14. JAY-Z BLUE
The song, which is not meant to be confused with Jay-Z's actual ode to his daughter, “Glory”, works in a sound bite from Mommie Dearest, an interesting choice for a rap song that could have easily veered into disturbing territory. Far more serious and darker than “Glory” ever could be: on here, Hova plays the role of a terrified father who wants so badly to be a good dad, but just can't bring himself to shed his selfish impulses. Kind of interesting, especially as it pretty much turns into Jay-Z's version of The Notorious B.I.G.'s “My Downfall” (Hova even reuses some of Biggie's vocals, in another callback, albeit an annoying one, to his own past work), but the execution falters a bit, as the audience is left questioning just how one is supposed to feel about Shawn after this trip through his mindstate. Kudos for going dark, though: 'Ye does it all the goddamn time, but Jay tends to stick to the rivers and lakes that he's used to.
15. LA FAMILIA
In a past life, this song probably would have featured cameos from Memphis Bleek and Beanie Sigel, and maybe even Rell, and Amil might have rapped a bit on the hook or some shit, depending on if she got off from her shift at Target in time. However, Jay-Z drops friends and coworkers almost as often as he picks up athlete's contracts for sports management purposes (unless said friends happens to be successful in his own right, which is probably why he's still cool with Kanye at this point), so Hova uses “La Familia” in a more general sense when talking about his generic “friends” and “family”, which is weird, as he may as well be rapping about the photos of his money that he keeps on his phone (which, let's be honest, is probably not a Samsung). This was boring as shit, and kind of useless, since he basically already wrote about this same subject for his verse on Big Sean's “Clique”. Speaking of Bleek, to paraphrase a tweet Hannibal Buress sent out during Hova's Twitter Q&A, do you two think that Hova still runs with Memphis Bleek and still financially supports him, or do you think that ship has sailed? Discuss.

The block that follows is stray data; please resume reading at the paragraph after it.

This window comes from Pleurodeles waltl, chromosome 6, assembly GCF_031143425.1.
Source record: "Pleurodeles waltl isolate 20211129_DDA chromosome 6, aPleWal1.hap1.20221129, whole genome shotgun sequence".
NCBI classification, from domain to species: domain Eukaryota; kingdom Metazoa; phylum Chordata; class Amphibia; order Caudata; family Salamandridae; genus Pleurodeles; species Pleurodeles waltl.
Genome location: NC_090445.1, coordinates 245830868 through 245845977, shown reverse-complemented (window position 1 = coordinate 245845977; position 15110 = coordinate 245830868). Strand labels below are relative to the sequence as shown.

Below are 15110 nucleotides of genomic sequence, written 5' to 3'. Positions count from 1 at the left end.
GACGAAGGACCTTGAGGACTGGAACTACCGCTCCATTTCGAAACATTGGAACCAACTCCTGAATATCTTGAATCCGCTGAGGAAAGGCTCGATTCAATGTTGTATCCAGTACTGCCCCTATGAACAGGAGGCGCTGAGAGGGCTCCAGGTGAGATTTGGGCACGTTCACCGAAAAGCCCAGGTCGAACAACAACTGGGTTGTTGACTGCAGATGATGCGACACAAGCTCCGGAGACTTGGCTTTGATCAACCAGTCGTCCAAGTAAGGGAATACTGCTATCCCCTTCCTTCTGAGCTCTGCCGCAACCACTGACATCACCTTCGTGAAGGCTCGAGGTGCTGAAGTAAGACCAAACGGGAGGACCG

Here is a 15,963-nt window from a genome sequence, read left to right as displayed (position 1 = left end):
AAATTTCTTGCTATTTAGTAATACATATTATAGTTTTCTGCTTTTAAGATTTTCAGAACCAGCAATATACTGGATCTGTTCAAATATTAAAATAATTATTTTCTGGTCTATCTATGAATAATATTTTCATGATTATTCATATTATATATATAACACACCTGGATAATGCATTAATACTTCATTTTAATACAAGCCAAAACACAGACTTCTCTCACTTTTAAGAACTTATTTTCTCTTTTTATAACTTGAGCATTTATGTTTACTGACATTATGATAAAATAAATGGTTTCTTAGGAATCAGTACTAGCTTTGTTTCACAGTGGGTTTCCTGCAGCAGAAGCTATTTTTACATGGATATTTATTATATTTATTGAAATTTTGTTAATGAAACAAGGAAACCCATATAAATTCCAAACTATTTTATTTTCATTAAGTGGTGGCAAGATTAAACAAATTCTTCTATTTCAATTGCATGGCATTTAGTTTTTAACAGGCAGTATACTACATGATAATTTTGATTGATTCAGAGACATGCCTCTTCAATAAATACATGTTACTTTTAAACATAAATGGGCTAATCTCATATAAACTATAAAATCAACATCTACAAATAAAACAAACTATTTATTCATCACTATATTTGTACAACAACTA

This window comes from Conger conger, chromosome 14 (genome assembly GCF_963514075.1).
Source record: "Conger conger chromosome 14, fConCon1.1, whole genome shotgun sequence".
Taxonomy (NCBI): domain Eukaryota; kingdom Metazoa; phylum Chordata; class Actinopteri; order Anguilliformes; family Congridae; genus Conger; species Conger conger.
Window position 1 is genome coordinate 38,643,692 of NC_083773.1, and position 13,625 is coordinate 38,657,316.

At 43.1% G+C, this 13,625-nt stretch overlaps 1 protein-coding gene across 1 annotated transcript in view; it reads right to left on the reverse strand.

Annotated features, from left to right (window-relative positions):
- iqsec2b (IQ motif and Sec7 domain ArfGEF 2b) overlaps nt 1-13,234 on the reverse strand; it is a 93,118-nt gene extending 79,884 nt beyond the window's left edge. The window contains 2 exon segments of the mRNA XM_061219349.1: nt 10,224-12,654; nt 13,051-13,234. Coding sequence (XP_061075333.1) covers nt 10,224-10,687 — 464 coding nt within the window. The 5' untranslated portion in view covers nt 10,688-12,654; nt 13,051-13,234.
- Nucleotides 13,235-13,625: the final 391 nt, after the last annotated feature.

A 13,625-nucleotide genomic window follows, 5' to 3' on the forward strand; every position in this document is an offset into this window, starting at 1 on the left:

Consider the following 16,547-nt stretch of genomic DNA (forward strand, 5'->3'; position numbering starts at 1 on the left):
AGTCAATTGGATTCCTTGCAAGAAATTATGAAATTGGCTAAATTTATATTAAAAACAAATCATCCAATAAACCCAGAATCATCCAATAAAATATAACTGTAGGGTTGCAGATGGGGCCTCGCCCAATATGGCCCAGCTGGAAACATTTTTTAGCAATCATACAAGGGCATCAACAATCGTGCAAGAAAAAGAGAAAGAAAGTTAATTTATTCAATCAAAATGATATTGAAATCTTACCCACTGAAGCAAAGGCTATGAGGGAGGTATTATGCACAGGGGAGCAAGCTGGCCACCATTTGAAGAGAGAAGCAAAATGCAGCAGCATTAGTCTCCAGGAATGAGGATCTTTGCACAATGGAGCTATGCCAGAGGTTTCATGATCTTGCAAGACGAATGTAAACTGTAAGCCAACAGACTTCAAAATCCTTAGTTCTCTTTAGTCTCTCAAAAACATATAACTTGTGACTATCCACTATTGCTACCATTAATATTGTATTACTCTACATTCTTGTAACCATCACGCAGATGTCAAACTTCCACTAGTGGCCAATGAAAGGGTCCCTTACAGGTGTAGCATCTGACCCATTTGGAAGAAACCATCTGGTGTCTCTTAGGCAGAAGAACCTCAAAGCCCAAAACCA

16. NICKELS & DIMES
Kyambo Joshua's instrumental, which samples Gonjasufi's "Nikels and Dimes", is actually pretty fucking interesting, and Jay uses it to his advantage, running through some different variations on what the title could stand for, turning in a serious track about doing whatever it takes to take care of his family and friends. For Jay, this is as easy as whipping out his checkbook, but he still manages to make it sound engaging enough. He also manages to drop a quick reference to Lady Gaga, which was the only bit of levity provided. A pretty good way to end things.
THE LAST WORD: Yes, Shawn is beyond rich at this point, and yes, his rhymes should run the risk of completely alienating the audience he's attempting to court, because his life experiences in no way reflect those of the average listener. However, the reason why Jay-Z is still around today is because the audience has been able to track his progress since Reasonable Doubt: Shawn Corey Carter is the living embodiment of the American dream, and the hip hop heads who have followed his career through its various incarnations have witnessed his ascension firsthand, which gives them an added bit of emotional investment in his success. We feel that, if it happened to Jay, it can truly happen to anyone. This is how he can get away with pulling stunts such as announcing an album out of the blue and dropping it less than one month later without any singles promoting it. As for the actual album itself, after sitting with this one for a few days, I feel that Magna Carta... Holy Grail will actually have more staying power than Jay-Z's last solo album, The Blueprint 3. It's the anti-Yeezus, in that Jay eschews any attempt at deviation in favor of creating a more traditional rap album, but he does so with style. The beats, mostly provided and/or honed by Timbaland, hit harder and take more risks than we're used to hearing on a Jay-Z project, and Hov's conversational flow remains as slick as it ever had been. Obviously, not every song works: there are some on here that I won't ever punish myself by sitting through again. But it's to our host's credit that there are more hits than misses. Not a perfect album by any means, and it could have benefited from some actual experimentation and one hundred percent less Rick Ross, but it was a hell of a lot more enjoyable than his last album, even if it comes nowhere close to the heights of his storied career. Let me know how you feel about it below.